The two books I'm reading parallel at the moment, however, couldn't be more different if they tried to.
Bill Bryson, One Summer in America: 1927
Popular history, strung together somewhat loosely, but all in all a quite intriguing account of the key events and the people which came to shape the collective consciousness of American citizens during the late 1920s.
Robert Gwisdek, Der unsichtbare Apfel (German)
Hitting bookstores (or Amazon, respectively) on March 8th, it seemed quite unavoidable that I ended up finding this inconspicuously looking white little book on my birthday table, right? Debut novel, written by someone who, during the thirty years he has so far spent on this planet, has already been an actor, a songwriter, a dadaist performance artist. So, approach cautiously, right? Especially if you are a fan...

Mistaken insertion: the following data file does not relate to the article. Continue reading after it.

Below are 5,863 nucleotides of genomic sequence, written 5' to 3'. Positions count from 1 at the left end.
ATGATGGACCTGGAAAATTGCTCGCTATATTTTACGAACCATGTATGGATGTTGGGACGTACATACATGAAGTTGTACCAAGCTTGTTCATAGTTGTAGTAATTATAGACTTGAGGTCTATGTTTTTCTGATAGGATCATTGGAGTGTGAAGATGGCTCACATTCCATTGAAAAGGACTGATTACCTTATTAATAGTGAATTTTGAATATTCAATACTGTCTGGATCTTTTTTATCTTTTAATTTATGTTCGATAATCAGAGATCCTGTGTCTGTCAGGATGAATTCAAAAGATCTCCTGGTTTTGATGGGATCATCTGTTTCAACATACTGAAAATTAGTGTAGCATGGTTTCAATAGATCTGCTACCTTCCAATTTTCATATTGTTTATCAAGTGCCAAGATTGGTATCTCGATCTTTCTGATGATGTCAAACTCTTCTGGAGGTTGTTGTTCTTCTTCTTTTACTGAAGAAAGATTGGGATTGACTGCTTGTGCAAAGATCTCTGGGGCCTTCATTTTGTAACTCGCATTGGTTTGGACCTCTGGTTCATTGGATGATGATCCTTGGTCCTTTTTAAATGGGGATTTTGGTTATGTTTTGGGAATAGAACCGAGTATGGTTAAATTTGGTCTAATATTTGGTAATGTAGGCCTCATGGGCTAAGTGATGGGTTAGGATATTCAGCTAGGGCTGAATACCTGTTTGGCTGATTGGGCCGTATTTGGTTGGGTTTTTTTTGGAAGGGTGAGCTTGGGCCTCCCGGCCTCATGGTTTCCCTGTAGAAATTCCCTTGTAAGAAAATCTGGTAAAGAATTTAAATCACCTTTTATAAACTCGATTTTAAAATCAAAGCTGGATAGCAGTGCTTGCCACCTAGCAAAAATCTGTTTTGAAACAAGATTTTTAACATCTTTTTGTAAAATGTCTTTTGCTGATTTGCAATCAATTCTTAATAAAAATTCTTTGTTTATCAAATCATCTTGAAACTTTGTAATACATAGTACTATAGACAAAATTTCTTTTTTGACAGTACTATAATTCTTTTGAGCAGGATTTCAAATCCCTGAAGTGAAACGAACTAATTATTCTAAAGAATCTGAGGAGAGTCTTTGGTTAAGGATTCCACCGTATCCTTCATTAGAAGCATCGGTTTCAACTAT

Eternal skeptic that I am, I opened Der unsichtbare Apfel rather hesitatingly, fearing, no almost sure that I would certainly be disappointed. Now, that I am about one hundred pages into the novel, I guess it's safe to say that I'm not. Not by any means at all. Capturing, imaginative (the more surrealist side of "imaginative"), beautiful language. Unsettling. These are the adjectives I would pick to describe it, but if I had to chose a comparison to sum up my subjective reading experience so far I would say: This one feels as if Hans Christian Andersen and Franz Kafka had collaborated to come up with a pre-dreamt version of a movie by David Lynch.
Of course, adjectives and comparisons never do anything, anyone justice. And of course, I better ought to check if my usual pair of glasses haven't been switched for a pair of rose-coloured ones... ;-)
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